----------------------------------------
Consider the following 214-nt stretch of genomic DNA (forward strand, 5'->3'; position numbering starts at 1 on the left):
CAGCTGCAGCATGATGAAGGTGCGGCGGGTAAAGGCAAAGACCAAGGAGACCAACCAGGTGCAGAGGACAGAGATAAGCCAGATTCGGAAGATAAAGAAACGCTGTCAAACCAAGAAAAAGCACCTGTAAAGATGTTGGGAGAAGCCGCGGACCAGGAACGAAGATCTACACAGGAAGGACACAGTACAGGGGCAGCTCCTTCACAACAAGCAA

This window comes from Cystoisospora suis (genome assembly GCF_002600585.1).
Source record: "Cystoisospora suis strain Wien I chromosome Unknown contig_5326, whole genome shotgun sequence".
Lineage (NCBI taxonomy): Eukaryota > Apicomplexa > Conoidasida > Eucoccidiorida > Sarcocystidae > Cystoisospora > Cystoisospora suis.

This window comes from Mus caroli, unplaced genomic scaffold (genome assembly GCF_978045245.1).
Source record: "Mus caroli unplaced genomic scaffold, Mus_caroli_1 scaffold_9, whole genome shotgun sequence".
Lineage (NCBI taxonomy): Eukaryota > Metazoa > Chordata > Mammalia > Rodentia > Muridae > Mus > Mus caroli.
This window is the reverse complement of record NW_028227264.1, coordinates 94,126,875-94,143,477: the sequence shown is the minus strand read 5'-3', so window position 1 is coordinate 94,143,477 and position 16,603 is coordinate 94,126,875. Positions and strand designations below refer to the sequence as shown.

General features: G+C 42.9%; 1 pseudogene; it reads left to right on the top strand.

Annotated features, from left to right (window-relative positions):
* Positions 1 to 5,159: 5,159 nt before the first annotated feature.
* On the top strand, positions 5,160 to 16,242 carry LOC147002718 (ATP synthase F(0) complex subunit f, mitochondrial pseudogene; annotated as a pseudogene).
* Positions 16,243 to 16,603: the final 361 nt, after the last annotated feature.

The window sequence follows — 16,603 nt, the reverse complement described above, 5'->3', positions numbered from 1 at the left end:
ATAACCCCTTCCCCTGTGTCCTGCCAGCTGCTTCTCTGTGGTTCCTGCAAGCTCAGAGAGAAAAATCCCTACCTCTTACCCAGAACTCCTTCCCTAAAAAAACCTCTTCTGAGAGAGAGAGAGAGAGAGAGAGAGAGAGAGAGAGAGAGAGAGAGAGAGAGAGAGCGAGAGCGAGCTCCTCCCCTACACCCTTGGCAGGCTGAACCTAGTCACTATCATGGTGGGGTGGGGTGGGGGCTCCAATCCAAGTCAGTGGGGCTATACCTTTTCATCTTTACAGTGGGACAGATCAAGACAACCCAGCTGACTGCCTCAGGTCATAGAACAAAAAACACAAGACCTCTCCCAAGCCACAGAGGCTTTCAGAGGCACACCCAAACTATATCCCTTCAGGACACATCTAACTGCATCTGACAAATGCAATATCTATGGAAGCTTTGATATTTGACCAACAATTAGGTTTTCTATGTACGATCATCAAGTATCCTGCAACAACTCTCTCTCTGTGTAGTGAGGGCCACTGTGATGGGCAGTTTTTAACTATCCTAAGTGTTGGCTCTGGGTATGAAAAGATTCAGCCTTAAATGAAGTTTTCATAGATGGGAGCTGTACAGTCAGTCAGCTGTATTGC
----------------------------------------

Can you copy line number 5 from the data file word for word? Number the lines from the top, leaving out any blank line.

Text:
Lineage (NCBI taxonomy): Eukaryota > Apicomplexa > Conoidasida > Eucoccidiorida > Sarcocystidae > Cystoisospora > Cystoisospora suis.